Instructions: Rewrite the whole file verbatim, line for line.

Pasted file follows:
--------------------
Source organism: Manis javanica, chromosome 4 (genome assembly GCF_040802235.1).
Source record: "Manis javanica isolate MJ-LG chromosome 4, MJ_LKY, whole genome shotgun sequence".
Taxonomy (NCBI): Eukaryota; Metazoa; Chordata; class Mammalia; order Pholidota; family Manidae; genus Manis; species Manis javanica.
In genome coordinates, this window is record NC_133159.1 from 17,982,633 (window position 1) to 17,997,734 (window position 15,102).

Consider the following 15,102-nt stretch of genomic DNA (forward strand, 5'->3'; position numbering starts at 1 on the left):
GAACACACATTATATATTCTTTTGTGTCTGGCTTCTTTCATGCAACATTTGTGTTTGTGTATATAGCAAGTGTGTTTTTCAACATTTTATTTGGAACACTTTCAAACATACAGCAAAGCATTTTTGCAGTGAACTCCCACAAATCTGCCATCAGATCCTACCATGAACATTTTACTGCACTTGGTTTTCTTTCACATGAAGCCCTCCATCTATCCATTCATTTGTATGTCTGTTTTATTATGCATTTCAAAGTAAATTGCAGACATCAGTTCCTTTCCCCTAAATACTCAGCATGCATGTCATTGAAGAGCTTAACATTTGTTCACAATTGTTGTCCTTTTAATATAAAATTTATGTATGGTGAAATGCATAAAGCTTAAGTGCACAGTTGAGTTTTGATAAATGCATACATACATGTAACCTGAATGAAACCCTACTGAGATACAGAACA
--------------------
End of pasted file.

Source organism: Manis javanica, chromosome 4 (genome assembly GCF_040802235.1).
Source record: "Manis javanica isolate MJ-LG chromosome 4, MJ_LKY, whole genome shotgun sequence".
Taxonomy (NCBI): Eukaryota; Metazoa; Chordata; class Mammalia; order Pholidota; family Manidae; genus Manis; species Manis javanica.
In genome coordinates, this window is record NC_133159.1 from 17,982,633 (window position 1) to 17,997,734 (window position 15,102).

Consider the following 15,102-nt stretch of genomic DNA (forward strand, 5'->3'; position numbering starts at 1 on the left):
GAACACACATTATATATTCTTTTGTGTCTGGCTTCTTTCATGCAACATTTGTGTTTGTGTATATAGCAAGTGTGTTTTTCAACATTTTATTTGGAACACTTTCAAACATACAGCAAAGCATTTTTGCAGTGAACTCCCACAAATCTGCCATCAGATCCTACCATGAACATTTTACTGCACTTGGTTTTCTTTCACATGAAGCCCTCCATCTATCCATTCATTTGTATGTCTGTTTTATTATGCATTTCAAAGTAAATTGCAGACATCAGTTCCTTTCCCCTAAATACTCAGCATGCATGTCATTGAAGAGCTTAACATTTGTTCACAATTGTTGTCCTTTTAATATAAAATTTATGTATGGTGAAATGCATAAAGCTTAAGTGCACAGTTGAGTTTTGATAAATGCATACATACATGTAACCTGAATGAAACCCTACTGAGATACAGAACA